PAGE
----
The proposed rule suggests that Scope 3 emissions data can be found in the following sources:

  • Emissions reported by parties in the registrant’s value chain, and whether such reports were verified by the registrant or a third party, or unverified;
  • Data concerning specific activities, as reported by parties in the registrant’s value chain; and
  • Data derived from economic studies, published databases, government statistics, industry associations, or other third-party sources outside of a registrant’s value chain, including industry averages of emissions, activities, or economic data.

Companies required to report Scope 3 emissions must do so individually (i.e., listing the emissions from each GHG), and also in the aggregate (carbon dioxide equivalent). They must also report GHG intensity, or the ratio of the impact of GHG emissions per unit of total revenue and per unit of production. The risks associated with climate change must also show up in a company’s financial statement metrics, with certain metrics (for Scope 3 emissions, think transition risk) required to be included in a note to a registrant’s audited financial statements. Lastly, if a company is required to report historic data on its income statement and cash flow statement, it should be prepared to do the same for emissions data (to the extent such emissions data is reasonably available).

The proposed rule would phase in the reporting of Scope 3 emissions, with the first reporting required for large accelerated filers in fiscal year 2024 (filed in 2025). Smaller reporting companies would be exempt from the Scope 3 emissions reporting requirements.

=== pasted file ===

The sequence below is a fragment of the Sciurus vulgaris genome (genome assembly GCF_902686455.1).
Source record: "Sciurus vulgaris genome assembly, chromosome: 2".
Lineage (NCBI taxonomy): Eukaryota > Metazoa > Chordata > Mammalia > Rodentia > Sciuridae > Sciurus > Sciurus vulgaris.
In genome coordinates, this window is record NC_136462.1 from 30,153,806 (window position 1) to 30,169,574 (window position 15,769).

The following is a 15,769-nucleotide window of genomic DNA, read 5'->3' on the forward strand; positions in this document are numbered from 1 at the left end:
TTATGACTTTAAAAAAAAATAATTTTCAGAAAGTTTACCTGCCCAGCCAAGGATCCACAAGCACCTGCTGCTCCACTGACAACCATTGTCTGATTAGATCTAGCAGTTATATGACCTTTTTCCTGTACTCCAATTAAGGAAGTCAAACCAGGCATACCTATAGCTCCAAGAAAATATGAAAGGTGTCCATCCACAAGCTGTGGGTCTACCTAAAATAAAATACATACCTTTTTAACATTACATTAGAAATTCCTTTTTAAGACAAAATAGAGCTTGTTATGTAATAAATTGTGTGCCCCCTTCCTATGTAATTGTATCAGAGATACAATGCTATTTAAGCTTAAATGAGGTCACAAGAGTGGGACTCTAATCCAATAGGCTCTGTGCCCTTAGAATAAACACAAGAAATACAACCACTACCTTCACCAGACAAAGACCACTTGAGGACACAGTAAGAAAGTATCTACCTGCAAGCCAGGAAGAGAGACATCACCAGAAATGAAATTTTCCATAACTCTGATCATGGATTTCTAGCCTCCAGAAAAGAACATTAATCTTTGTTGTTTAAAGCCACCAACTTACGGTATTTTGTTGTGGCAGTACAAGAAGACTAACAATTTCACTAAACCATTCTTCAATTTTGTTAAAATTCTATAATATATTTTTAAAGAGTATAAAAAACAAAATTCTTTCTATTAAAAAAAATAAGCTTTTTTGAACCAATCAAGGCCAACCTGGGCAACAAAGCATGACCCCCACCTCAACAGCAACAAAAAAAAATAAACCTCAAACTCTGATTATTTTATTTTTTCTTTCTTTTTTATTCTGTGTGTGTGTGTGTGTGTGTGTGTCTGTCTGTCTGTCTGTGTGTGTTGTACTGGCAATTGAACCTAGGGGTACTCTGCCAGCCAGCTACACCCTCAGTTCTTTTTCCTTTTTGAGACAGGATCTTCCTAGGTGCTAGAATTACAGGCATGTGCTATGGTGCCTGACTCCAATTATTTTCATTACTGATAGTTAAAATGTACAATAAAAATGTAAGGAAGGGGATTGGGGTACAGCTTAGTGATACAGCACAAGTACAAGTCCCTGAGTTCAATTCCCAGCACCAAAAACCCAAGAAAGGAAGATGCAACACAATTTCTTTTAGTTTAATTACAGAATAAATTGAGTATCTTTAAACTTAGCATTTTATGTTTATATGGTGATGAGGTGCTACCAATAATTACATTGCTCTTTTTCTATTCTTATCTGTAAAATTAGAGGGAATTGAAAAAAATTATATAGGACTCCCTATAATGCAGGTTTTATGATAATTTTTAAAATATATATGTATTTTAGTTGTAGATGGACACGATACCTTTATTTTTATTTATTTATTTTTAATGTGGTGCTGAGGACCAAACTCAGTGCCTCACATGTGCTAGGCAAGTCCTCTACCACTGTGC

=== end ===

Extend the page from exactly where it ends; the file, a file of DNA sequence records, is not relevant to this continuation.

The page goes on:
The SEC is seeking comment on the proposed rule. The comment period will remain open until at least May 20, 2022.

While we await the SEC’s proposed rules regarding mandatory climate change disclosures (signaled to be coming as soon as next Monday, March 21), the SEC has been digging in to company filings to scrutinize how, if at all, its registrants are addressing climate change. As we previously reported, the SEC took a number of actions last year to suggest that there would be increased attention, and perhaps enforcement, related to the depth of a company’s climate change disclosures. True to its word, the past year has seen an increase in SEC comment letters focused on climate change and the scope of disclosures being made under existing regulations, as well as the SEC’s 12-year-old guidance on disclosures related to climate change.

In September of last year, the SEC released a sample comment letter to demonstrate the types of inquiries the SEC might make if it was not satisfied with a company’s climate change disclosures. The SEC has followed up by issuing comment letters to companies in line with the sample that was released. A selection of the types of inquiries seen in the comment letters are as follows:

  • We note that you provide more expansive disclosure in your corporate social responsibility (CSR) report than you provided in your SEC filings. Please advise us what consideration you gave to providing the same type of climate-related disclosure in your SEC filings as you provided in your CSR report.
  • In your CSR report, you state that you are committed to lowering the total amount of energy that you consume in your operations and reducing your greenhouse gas emissions. Please revise your disclosure to identify any material past and/or future capital expenditures for climate-related projects related to these initiatives. If material, please quantify these expenditures.
  • Disclose the material effects of transition risks related to climate change that may affect your business, financial condition, and results of operations, such as policy and regulatory changes that could impose operational and compliance burdens, market trends that may alter business opportunities, credit risks, or technological changes.
  • We note the disclosure in your annual report and proxy statement about enhancements you made during 2020 and 2021 to your environmental initiatives. Please quantify any material capital expenditures or compliance costs related to these initiatives.
  • To the extent material, discuss the indirect consequences of climate-related regulation or business trends, such as the following:
    • decreased demand for goods and services that produce significant greenhouse gas emissions or are related to carbon-based energy sources;